• Extremely low birth weight - less than 1,000 grams. Contrast with small for gestational age (19).  
  • Gestation - begins from conception through to the expulsion of the product of conception from the body whether through miscarriage, therapeutic abortion, caesarean section, or vaginal delivery.
  • Gestational age  -  calculated as the interval between the date of delivery of the fetus or newborn and the first day of the mother's last normal menstrual period. Full-term pregnancies average about 40 weeks (37 completed weeks to 42 completed weeks).
  • Large for gestational age (LGA) - the birth weight of an infant that falls above the 90th percentile of appropriate for gestational age infants, specific to the length of gestation (1). Also called large for dates (20). Kramer et al. propose sex-specific weights based on gestational age, with large for gestational age being those infants born at the 90th percentile or above (1, 21). For example, 40 week infants weighing more than 4,200 g (males) and 4,034 (female) would be LGA (1).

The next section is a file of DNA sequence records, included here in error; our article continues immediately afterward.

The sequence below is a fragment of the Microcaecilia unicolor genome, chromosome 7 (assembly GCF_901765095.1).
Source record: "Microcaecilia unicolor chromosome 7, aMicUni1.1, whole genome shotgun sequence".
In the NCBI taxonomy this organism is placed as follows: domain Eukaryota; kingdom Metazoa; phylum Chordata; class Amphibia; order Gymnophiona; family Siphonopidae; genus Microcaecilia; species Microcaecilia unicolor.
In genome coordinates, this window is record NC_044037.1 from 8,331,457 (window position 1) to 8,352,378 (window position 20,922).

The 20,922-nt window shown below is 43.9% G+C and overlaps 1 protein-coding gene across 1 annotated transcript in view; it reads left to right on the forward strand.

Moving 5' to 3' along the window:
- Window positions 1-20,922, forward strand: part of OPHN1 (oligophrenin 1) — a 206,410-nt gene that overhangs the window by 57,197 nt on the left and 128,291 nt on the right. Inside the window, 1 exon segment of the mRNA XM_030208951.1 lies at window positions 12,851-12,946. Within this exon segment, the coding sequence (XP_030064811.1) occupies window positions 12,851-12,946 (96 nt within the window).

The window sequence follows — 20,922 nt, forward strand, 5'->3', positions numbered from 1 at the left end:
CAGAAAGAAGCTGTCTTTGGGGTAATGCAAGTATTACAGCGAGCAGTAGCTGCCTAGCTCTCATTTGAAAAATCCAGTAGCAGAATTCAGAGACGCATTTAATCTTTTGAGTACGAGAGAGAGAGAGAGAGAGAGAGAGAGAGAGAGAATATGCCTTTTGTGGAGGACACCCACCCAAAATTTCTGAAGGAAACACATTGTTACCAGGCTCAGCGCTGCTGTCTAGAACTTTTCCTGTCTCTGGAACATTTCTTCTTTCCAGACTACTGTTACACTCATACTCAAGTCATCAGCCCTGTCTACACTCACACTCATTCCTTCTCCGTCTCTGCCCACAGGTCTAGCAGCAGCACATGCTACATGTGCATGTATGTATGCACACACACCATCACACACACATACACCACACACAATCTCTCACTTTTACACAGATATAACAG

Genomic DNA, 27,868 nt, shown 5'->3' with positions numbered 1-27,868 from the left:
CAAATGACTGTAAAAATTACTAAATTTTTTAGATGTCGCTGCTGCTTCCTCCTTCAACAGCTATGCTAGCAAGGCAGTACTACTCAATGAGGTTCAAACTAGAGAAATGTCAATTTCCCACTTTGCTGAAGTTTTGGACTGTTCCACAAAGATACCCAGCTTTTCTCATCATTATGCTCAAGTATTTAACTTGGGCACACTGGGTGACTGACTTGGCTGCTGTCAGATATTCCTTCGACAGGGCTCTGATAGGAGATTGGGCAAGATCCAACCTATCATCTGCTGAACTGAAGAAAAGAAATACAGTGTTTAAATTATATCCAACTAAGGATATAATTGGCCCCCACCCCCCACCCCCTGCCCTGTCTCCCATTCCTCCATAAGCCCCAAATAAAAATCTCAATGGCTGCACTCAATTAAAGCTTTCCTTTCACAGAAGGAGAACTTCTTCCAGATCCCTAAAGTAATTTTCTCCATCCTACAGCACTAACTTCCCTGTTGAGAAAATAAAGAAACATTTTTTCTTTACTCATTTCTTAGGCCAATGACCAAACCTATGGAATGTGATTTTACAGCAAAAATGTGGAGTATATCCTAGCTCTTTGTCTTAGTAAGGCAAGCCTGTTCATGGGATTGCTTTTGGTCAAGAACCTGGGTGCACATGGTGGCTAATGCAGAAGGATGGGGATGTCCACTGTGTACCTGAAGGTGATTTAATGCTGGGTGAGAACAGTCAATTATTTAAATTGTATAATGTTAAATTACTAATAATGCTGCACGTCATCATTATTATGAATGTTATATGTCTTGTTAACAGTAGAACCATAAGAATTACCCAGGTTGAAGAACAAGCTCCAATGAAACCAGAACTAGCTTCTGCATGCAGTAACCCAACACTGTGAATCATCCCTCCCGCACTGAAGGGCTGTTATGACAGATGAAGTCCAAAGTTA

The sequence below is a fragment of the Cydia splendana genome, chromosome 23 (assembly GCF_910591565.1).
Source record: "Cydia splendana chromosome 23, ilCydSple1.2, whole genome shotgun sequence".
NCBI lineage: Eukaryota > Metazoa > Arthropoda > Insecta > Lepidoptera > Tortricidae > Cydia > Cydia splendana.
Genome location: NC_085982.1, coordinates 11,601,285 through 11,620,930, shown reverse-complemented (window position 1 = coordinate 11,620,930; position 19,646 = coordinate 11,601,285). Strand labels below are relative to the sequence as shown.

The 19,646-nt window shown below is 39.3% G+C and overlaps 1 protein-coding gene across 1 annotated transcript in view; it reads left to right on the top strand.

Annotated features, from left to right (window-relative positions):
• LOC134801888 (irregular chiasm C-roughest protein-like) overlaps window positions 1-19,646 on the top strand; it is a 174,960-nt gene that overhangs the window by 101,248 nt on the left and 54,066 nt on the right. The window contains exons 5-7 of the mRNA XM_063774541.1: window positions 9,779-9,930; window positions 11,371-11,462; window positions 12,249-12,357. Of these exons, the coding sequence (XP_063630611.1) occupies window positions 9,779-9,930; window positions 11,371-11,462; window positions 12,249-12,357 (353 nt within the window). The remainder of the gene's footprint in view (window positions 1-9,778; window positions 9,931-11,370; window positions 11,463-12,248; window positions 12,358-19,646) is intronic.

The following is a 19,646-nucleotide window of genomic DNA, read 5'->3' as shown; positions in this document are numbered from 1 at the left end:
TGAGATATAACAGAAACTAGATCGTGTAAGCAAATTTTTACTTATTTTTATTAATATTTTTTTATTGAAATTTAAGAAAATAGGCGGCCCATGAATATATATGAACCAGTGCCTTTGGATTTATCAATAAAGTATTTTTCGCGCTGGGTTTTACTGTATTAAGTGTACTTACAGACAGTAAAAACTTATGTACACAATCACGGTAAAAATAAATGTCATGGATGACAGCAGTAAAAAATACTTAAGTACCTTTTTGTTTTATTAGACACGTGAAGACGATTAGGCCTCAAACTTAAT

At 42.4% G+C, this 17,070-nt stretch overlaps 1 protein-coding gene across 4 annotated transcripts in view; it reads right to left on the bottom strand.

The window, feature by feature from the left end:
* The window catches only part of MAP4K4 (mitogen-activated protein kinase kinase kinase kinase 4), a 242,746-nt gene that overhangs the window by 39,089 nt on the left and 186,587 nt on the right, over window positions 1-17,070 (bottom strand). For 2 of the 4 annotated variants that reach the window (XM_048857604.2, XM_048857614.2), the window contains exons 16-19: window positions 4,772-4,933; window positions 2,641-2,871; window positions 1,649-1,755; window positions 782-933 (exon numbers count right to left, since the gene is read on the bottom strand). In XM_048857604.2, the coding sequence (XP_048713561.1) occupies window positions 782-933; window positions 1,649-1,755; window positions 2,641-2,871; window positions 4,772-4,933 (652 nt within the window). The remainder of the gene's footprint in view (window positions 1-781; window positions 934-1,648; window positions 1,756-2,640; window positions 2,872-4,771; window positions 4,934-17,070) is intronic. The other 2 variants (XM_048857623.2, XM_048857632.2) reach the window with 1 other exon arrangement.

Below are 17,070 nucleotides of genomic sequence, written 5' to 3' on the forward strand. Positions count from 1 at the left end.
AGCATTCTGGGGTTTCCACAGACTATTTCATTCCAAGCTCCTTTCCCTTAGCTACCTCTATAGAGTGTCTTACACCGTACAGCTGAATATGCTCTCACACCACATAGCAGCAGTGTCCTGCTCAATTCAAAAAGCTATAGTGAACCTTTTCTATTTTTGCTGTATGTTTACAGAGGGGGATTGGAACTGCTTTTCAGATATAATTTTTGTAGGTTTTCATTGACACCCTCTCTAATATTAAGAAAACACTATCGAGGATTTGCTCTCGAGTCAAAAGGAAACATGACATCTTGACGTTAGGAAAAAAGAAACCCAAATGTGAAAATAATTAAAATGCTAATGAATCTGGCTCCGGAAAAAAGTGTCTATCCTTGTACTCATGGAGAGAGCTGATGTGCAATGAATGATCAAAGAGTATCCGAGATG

• Low birth weight - less than 2,500 grams or 5 pounds 8 ounces. Contrast with small for gestational age.
  • Pregnancy - the gestation process, from conception through to the expulsion of the product of conception from the body whether through miscarriage, therapeutic abortion, cesarean section, or vaginal delivery.
  • Preterm birth - a live birth that occurs at less than 37 completed weeks (i.e., <259 days) of gestation.